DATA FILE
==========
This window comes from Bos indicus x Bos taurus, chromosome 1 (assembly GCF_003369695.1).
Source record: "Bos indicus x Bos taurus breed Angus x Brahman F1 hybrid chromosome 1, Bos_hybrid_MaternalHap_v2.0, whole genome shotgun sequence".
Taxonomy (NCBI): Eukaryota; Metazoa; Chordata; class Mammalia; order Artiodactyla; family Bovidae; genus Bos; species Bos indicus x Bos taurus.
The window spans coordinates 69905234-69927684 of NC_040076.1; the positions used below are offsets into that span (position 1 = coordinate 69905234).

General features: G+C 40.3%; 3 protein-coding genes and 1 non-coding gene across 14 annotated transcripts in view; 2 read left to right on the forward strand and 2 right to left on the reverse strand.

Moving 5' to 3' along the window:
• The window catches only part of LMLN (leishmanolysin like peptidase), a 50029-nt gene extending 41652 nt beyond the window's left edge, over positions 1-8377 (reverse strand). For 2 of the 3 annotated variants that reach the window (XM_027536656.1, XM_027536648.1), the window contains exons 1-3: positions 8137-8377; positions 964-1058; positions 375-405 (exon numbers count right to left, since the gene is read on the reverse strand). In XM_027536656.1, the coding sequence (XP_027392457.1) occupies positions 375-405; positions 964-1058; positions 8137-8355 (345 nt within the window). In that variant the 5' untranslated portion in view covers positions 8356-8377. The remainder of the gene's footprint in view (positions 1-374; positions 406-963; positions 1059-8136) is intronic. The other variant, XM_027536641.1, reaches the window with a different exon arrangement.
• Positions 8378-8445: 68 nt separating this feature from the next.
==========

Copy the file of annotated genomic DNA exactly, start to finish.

This window comes from Bos indicus x Bos taurus, chromosome 1 (assembly GCF_003369695.1).
Source record: "Bos indicus x Bos taurus breed Angus x Brahman F1 hybrid chromosome 1, Bos_hybrid_MaternalHap_v2.0, whole genome shotgun sequence".
Taxonomy (NCBI): Eukaryota; Metazoa; Chordata; class Mammalia; order Artiodactyla; family Bovidae; genus Bos; species Bos indicus x Bos taurus.
The window spans coordinates 69905234-69927684 of NC_040076.1; the positions used below are offsets into that span (position 1 = coordinate 69905234).

General features: G+C 40.3%; 3 protein-coding genes and 1 non-coding gene across 14 annotated transcripts in view; 2 read left to right on the forward strand and 2 right to left on the reverse strand.

Moving 5' to 3' along the window:
• The window catches only part of LMLN (leishmanolysin like peptidase), a 50029-nt gene extending 41652 nt beyond the window's left edge, over positions 1-8377 (reverse strand). For 2 of the 3 annotated variants that reach the window (XM_027536656.1, XM_027536648.1), the window contains exons 1-3: positions 8137-8377; positions 964-1058; positions 375-405 (exon numbers count right to left, since the gene is read on the reverse strand). In XM_027536656.1, the coding sequence (XP_027392457.1) occupies positions 375-405; positions 964-1058; positions 8137-8355 (345 nt within the window). In that variant the 5' untranslated portion in view covers positions 8356-8377. The remainder of the gene's footprint in view (positions 1-374; positions 406-963; positions 1059-8136) is intronic. The other variant, XM_027536641.1, reaches the window with a different exon arrangement.
• Positions 8378-8445: 68 nt separating this feature from the next.